Claimant asserts that his case is analogous to Labbe v. Bath Iron Works Corp., 24 BRBS 159 (1991), Dubar v. Bath Iron Works Corp., 25 BRBS 5 (1991), and Steevens v. Umpqua River Navigation, 35 BRBS 129 (2001), in which the Board affirmed the administrative law judges’ decisions to credit later audiograms and project the results back to the last covered employment. 1 We reject the contention that such “relation back” is mandated by those cases. Rather, in all three cases, the Board affirmed the administrative law judges’ reliance on the later audiograms as the best evidence of claimant’s hearing loss, as the administrative law judges rationally had discredited or given less weight to earlier audiograms. Contrary to claimant’s assertion, Labbe, Dubar and Steevens merely reinforce the long-established principle that it is within the administrative law judge’s judgment to weigh the medical evidence of record. See Cordero v. Triple A Machine Shop, 580 F.2d 1331, 8 BRBS 744 (9 th Cir. 1978), cert. denied, 440 U.S. 911 (1979); Calbeck v. Strachan Shipping Co., 306 F.2d 693 (5 th Cir. 1962), cert. denied, 372 U.S. 954 (1963); Todd Shipyards Corp. v. Donovan, 300 F.2d 741 (5 th Cir. 1962); John W. McGrath Corp. v. Hughes, 289 F.2d 403 (2 d Cir. 1961); Perini Corp. v. Heyde, 306 F.Supp. 1321 (D.R.I. 1969).

The instant case is distinguishable from Labbe, Dubar and Stevens and is most similar to Bruce. Here, the 2002 audiogram presumptively establishes a 4.7 percent hearing impairment as of 2002. However, the issue is whether the evidence establishes that claimant had a ratable hearing impairment at the time he left covered employment in 1977. Two earlier audiograms were interpreted to show that claimant did not have a hearing loss in either 1977 or in 1981. Emp. Ex. 6 at 9, 15; Emp. Exs. 7-8. The Supreme Court has held that hearing loss is not a progressive injury but is one that occurs simultaneously with exposure to injurious noise. Bath Iron Works Corp. v. Director, OWCP, 506 U.S. 153, 26 BRBS 151(CRT) (1993). Therefore, the administrative law judge’s reliance on the audiograms dated closer in time to claimant’s last covered employment is rational. Bruce, 25 BRBS 157. The absence of specific credentials in the record for persons who administered the audiograms does not preclude the administrative law judge’s finding them credible. The results of both audiograms were reviewed and interpreted by two qualified professionals and support a finding of no hearing loss as late as 1981. 2 On these facts, the administrative law judge cannot be required to credit the 2002 audiogram merely because the credentials of the administrator were provided, as he could rationally find that this audiogram does not provide the best measure of claimant’s hearing loss at the time he left covered employment. 3 Accordingly, we reject claimant’s contention that the administrative law judge was required to credit the 2002 audiogram over the other audiograms of record. Bruce, 25 BRBS at 159-160.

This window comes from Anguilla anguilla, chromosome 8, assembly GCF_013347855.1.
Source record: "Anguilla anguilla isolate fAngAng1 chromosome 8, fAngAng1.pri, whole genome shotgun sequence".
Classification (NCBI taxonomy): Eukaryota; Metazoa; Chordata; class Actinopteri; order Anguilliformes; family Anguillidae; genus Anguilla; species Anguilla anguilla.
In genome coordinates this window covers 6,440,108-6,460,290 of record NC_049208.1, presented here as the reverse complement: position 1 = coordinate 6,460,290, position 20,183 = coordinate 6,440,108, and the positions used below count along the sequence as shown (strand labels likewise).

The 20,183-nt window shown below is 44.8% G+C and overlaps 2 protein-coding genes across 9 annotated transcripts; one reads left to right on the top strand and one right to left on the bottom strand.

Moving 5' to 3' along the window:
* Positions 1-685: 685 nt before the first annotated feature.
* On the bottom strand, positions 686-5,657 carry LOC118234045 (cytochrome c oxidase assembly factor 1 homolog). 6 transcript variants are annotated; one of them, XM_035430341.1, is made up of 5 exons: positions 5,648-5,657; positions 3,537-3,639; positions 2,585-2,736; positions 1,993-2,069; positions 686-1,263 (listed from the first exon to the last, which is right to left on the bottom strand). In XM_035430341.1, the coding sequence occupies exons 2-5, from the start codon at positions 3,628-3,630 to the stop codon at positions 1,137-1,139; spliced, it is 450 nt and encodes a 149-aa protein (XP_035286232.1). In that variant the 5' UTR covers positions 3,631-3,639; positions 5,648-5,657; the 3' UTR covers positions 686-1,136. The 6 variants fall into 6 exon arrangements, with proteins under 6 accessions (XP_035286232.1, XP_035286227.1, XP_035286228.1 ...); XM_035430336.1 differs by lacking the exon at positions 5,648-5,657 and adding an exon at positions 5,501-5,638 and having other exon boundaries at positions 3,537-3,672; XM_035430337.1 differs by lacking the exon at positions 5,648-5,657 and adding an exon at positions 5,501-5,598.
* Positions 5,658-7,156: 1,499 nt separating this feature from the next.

In addition to crediting the 1977 and 1981 audiograms, the administrative law judge based his conclusion that claimant did not have a hearing loss at the time he left covered employment on the medical questionnaires filled out by claimant contemporaneously with the audiograms. Therein, claimant acknowledged he did not have a hearing problem. Decision and Order at 13; Emp. Ex. 6 at 22, 25. In light of this evidence, the administrative law judge discredited claimant’s testimony regarding when he first noticed a hearing loss, finding that his actions in waiting until 2002 to have his hearing checked belied his statement that he first noticed a loss in 1977. This credibility determination is also reasonable, and it is affirmed. Cordero, 580 F.2d 1331, 8 BRBS 744; Heyde, 306 F.Supp. 1321. As it is supported by substantial evidence, we affirm the administrative law judge’s conclusion that claimant did not have a compensable hearing loss.

Accordingly, the administrative law judge’s Decision and Order Denying Benefits is affirmed.

SO ORDERED.

_______________________________

NANCY S. DOLDER, Chief

Administrative Appeals Judge

_______________________________

ROY P. SMITH

Administrative Appeals Judge

_______________________________

JUDITH S. BOGGS

Administrative Appeals Judge

ENDNOTES

1. In Labbe, claimant left covered employment in 1963. The Board held that the administrative law judge rationally discredited an uninterpreted 1967 audiogram that lacked evidence of the credentials of the tester and rationally relied on a 1986 audiogram in awarding benefits. Labbe, 24 BRBS at 162. In Dubar, the Board affirmed the award and held that the administrative law judge rationally relied on a 1988 audiogram, as the record contained no evidence of a hearing loss in 1971 when the claimant left covered employment, and as he found that the 1988 audiogram was more reliable than one conducted in 1984. Dubar, 25 BRBS at 7-8. Similarly, in Steevens, the Board affirmed the administrative law judge’s determination that the audiograms conducted in 1985 and 1992 were not as probative as the ones conducted in 1998, and it affirmed his decision to award benefits based on an averaging of the result of the 1998 audiograms, despite there being a 23-year gap between the 1998 audiograms and the claimant’s last year of covered employment. Steevens, 35 BRBS at 130, 133.

2. Dr. McDill, Ph.D., and Ms. Torricelli, a licensed and certified audiologist, reviewed the 1977 and 1981 audiograms. Emp. Exs. 7-8; see Decision and Order at 6-7.

3. Although the administrative law judge referred to the 2002 audiogram as being more “probative” because it had the credentials of the test administrator, this word-use does not outweigh his other findings. When read in context, it is clear that the administrative law judge found the earlier audiograms better evidence of claimant’s hearing condition as of the date he ceased working for employer. To disregard his conclusions because of a one-word description, especially in light of the discussion to the contrary, would be irrational.



NOTE: This is a LHCA Unpublished Document